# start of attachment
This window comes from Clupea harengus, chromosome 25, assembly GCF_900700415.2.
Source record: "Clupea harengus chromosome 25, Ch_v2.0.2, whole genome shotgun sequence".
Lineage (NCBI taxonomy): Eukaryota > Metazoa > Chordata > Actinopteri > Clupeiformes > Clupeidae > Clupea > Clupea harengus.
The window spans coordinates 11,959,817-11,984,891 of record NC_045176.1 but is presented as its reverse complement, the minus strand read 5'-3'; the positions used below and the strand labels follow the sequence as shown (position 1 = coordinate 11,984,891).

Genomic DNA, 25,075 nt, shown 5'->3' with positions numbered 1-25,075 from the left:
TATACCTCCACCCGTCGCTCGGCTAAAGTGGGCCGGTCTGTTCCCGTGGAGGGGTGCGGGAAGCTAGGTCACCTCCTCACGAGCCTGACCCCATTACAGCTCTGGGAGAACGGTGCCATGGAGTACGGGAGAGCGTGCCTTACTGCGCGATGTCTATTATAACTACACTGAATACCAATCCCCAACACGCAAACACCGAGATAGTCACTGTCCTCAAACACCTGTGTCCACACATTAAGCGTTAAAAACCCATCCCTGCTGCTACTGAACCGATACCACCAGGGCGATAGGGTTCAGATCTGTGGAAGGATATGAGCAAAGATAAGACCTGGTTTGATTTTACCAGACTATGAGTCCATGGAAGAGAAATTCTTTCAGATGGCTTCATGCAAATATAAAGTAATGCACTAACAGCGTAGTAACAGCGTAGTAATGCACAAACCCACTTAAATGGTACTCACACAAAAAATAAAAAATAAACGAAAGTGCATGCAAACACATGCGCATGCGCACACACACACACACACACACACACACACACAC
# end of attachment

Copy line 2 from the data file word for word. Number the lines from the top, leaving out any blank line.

Source record: "Clupea harengus chromosome 25, Ch_v2.0.2, whole genome shotgun sequence".